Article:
Cato's Letter No. 118

Free states vindicated from the common Imputation of Ingratitude.

Thomas Gordon (Saturday, March 2, 1723)

SIR, It is a common objection against free states, that they are ungrateful: But I think that I shall be able to shew the contrary, that they are much more grateful than arbitrary princes; and are rarely ungrateful but to those who use them ungratefully, and forfeit by it any obligation which they had laid upon them.

It is the chief and first ambition of free states, to preserve themselves; and such as contribute most to that end amongst them, are generally placed by them in the first stations of figure and power. But as men generally over-rate their own merit, publick rewards, however great, are rarely so great as are the expectations and pretensions of men to these rewards. So that such as are preferred for serving, or for a capacity of serving, the publick, are seldom preferred so high as they think they deserve; and, being neither pleased with the measure nor duration of their power, where it is not boundless and perpetual, are apt to be struggling to make it so, though to the ruin of those who gave it for their own preservation, and to the overthrowing of every purpose for which it was given. When this is the aim, as it too often is, the people grow presently very ungrateful, because they will not become slaves to their own servants. And here is the source of most of the contentions in the world between the governors and governed. The people provoke their rulers by a very heinous and ill-bred crime, that of distinguishing between protection and oppression: For this they are ungrateful. They are ready enough almost everywhere to give their governors too much; but that will not do. Nero, after he put off the hypocrite, never conferred any office upon any man, but he always gave him these short instructions: “You know what I have occasion for: let it be your care and mine that nobody else have any thing.” Nor was Nero the last that made a power to protect property a warrant for seizing it.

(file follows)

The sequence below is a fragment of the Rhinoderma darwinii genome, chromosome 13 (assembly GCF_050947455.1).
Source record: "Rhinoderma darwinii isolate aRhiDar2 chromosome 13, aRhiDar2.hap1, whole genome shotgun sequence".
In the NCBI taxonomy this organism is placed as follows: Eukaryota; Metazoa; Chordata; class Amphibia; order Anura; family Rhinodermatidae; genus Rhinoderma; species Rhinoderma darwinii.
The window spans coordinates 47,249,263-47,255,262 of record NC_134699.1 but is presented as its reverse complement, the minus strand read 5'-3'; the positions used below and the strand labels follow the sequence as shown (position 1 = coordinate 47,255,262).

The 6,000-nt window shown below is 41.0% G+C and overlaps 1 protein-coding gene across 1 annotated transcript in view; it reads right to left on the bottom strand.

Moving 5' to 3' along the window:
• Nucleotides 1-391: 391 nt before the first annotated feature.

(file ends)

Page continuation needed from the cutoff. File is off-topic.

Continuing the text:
Gratitude is, doubtless, due from the obliged to those who oblige them as long as they do not pretend to measure or force their own reward, nor to use the others ill, upon the pure merit of having used them well. There is such a thing as the cancelling an obligation in publick as well as in private life; as when it is turned into an injury, by being made the means of oppression, or a pretence for contempt or calumny. I would rather not be obliged, than ill used for having been obliged; and believe most men are of my mind.

A state may sometimes over-pay a benefactor; but scarce any subject can do more for the state than he owes it. We owe all things to our country, because in our country is contained every thing that is dear to us, our relations, our fortunes, and ourselves: And our labours, our studies, and our lives, are all due, upon occasion, to our country, which protects us in them all. But when we have dedicated all these to the state, it is far from being true, that the state ought to sacrifice itself, or venture any part of its security, to make us recompence. To save it from others, in order to seize it ourselves, is so far from entitling us to any reward but that of resentment and death, that, as it is adding the base crimes of treachery and ingratitude to the cruel crime of usurpation, no foreign foe can be half so wicked and detestable as such an intestine traitor, who calls himself a friend.

Spurius Melius thought himself an unquestionable benefactor to the Roman people, for having bestowed on them gratis a large quantity of corn in a time of dearth; by which false bounty he gained the hearts of the many, who saw not into his design of bribing and feeding them, in order to enslave them: but Servilius Ahala, who killed him, was a much greater and real benefactor; because in Melius he slew their most dangerous enemy. T. Manlius defended the Capitol bravely and generously; but when, not content with the many honours that were done him for a worthy action, he would have unworthily oppressed Rome itself for having saved part of it, he was justly thrown headlong from that very Capitol.